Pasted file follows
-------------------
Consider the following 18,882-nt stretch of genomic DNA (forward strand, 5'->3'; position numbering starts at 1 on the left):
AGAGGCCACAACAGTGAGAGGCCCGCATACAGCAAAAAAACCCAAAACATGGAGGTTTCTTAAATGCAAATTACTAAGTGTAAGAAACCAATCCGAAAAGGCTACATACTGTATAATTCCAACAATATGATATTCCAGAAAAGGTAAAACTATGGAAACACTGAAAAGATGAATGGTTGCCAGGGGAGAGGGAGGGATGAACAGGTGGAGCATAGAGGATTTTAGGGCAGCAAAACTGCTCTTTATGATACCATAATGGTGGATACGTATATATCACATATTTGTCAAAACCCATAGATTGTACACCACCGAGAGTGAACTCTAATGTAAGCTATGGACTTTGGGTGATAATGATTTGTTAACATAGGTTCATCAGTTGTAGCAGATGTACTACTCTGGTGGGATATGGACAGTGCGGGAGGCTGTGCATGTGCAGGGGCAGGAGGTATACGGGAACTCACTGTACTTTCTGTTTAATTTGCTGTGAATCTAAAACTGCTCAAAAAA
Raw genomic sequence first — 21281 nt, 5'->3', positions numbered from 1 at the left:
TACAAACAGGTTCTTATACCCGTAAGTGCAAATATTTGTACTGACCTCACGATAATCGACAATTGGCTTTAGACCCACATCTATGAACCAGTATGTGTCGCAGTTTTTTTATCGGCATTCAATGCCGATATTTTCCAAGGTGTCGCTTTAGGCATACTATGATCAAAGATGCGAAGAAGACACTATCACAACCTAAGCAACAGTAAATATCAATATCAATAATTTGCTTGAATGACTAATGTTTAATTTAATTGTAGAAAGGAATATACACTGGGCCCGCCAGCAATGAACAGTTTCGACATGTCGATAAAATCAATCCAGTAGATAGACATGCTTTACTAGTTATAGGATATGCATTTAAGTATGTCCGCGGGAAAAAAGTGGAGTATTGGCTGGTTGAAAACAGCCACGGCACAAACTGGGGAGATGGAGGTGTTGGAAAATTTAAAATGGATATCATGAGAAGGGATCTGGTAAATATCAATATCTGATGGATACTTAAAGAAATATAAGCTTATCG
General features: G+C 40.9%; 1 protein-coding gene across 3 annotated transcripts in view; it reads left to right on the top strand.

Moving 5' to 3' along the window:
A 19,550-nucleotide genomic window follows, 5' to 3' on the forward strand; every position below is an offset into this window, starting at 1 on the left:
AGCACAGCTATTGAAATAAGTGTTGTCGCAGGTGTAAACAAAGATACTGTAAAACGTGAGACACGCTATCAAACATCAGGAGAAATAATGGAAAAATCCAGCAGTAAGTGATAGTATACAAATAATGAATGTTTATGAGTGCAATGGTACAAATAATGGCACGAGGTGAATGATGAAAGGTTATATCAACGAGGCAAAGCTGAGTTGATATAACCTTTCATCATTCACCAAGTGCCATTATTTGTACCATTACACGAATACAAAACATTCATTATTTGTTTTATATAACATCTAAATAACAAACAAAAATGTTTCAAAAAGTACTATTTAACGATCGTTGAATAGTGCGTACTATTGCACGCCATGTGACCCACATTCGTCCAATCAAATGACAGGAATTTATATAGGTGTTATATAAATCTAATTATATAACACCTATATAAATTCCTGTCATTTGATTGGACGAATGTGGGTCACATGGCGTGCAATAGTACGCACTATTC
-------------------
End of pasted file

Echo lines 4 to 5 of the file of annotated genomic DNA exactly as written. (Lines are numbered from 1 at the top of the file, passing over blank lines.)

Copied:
TACAAACAGGTTCTTATACCCGTAAGTGCAAATATTTGTACTGACCTCACGATAATCGACAATTGGCTTTAGACCCACATCTATGAACCAGTATGTGTCGCAGTTTTTTTATCGGCATTCAATGCCGATATTTTCCAAGGTGTCGCTTTAGGCATACTATGATCAAAGATGCGAAGAAGACACTATCACAACCTAAGCAACAGTAAATATCAATATCAATAATTTGCTTGAATGACTAATGTTTAATTTAATTGTAGAAAGGAATATACACTGGGCCCGCCAGCAATGAACAGTTTCGACATGTCGATAAAATCAATCCAGTAGATAGACATGCTTTACTAGTTATAGGATATGCATTTAAGTATGTCCGCGGGAAAAAAGTGGAGTATTGGCTGGTTGAAAACAGCCACGGCACAAACTGGGGAGATGGAGGTGTTGGAAAATTTAAAATGGATATCATGAGAAGGGATCTGGTAAATATCAATATCTGATGGATACTTAAAGAAATATAAGCTTATCG
General features: G+C 40.9%; 1 protein-coding gene across 3 annotated transcripts in view; it reads left to right on the top strand.